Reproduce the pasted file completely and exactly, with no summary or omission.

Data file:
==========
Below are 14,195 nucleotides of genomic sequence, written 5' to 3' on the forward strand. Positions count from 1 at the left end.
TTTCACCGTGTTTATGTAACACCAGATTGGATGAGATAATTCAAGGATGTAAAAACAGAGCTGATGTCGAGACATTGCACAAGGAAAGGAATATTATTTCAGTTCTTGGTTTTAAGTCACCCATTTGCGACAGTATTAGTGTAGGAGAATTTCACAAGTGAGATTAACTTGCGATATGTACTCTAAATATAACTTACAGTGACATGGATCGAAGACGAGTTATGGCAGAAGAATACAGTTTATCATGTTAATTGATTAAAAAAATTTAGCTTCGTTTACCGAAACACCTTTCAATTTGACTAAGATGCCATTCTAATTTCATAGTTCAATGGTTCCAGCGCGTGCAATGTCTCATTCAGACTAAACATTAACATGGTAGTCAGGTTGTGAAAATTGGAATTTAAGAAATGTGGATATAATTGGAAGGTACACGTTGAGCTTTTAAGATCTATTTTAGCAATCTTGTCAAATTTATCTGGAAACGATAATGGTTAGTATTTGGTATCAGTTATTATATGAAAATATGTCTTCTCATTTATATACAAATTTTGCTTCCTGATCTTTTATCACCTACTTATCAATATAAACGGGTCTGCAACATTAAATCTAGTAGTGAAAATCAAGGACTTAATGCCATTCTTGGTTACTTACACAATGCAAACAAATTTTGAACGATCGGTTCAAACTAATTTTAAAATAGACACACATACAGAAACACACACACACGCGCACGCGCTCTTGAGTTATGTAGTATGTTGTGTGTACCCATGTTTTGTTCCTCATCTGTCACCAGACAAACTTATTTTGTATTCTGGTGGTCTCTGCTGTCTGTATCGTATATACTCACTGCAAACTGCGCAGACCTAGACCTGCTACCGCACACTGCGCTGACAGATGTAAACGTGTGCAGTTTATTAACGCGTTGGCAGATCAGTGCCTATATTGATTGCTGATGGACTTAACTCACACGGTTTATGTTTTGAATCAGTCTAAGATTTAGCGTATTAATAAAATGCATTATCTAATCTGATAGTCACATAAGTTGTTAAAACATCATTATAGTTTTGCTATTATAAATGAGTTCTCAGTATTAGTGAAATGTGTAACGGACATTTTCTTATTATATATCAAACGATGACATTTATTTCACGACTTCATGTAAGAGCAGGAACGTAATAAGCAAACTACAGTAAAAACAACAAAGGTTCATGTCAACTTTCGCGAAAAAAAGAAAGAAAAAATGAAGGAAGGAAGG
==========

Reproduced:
Below are 14,195 nucleotides of genomic sequence, written 5' to 3' on the forward strand. Positions count from 1 at the left end.
TTTCACCGTGTTTATGTAACACCAGATTGGATGAGATAATTCAAGGATGTAAAAACAGAGCTGATGTCGAGACATTGCACAAGGAAAGGAATATTATTTCAGTTCTTGGTTTTAAGTCACCCATTTGCGACAGTATTAGTGTAGGAGAATTTCACAAGTGAGATTAACTTGCGATATGTACTCTAAATATAACTTACAGTGACATGGATCGAAGACGAGTTATGGCAGAAGAATACAGTTTATCATGTTAATTGATTAAAAAAATTTAGCTTCGTTTACCGAAACACCTTTCAATTTGACTAAGATGCCATTCTAATTTCATAGTTCAATGGTTCCAGCGCGTGCAATGTCTCATTCAGACTAAACATTAACATGGTAGTCAGGTTGTGAAAATTGGAATTTAAGAAATGTGGATATAATTGGAAGGTACACGTTGAGCTTTTAAGATCTATTTTAGCAATCTTGTCAAATTTATCTGGAAACGATAATGGTTAGTATTTGGTATCAGTTATTATATGAAAATATGTCTTCTCATTTATATACAAATTTTGCTTCCTGATCTTTTATCACCTACTTATCAATATAAACGGGTCTGCAACATTAAATCTAGTAGTGAAAATCAAGGACTTAATGCCATTCTTGGTTACTTACACAATGCAAACAAATTTTGAACGATCGGTTCAAACTAATTTTAAAATAGACACACATACAGAAACACACACACACGCGCACGCGCTCTTGAGTTATGTAGTATGTTGTGTGTACCCATGTTTTGTTCCTCATCTGTCACCAGACAAACTTATTTTGTATTCTGGTGGTCTCTGCTGTCTGTATCGTATATACTCACTGCAAACTGCGCAGACCTAGACCTGCTACCGCACACTGCGCTGACAGATGTAAACGTGTGCAGTTTATTAACGCGTTGGCAGATCAGTGCCTATATTGATTGCTGATGGACTTAACTCACACGGTTTATGTTTTGAATCAGTCTAAGATTTAGCGTATTAATAAAATGCATTATCTAATCTGATAGTCACATAAGTTGTTAAAACATCATTATAGTTTTGCTATTATAAATGAGTTCTCAGTATTAGTGAAATGTGTAACGGACATTTTCTTATTATATATCAAACGATGACATTTATTTCACGACTTCATGTAAGAGCAGGAACGTAATAAGCAAACTACAGTAAAAACAACAAAGGTTCATGTCAACTTTCGCGAAAAAAAGAAAGAAAAAATGAAGGAAGGAAGG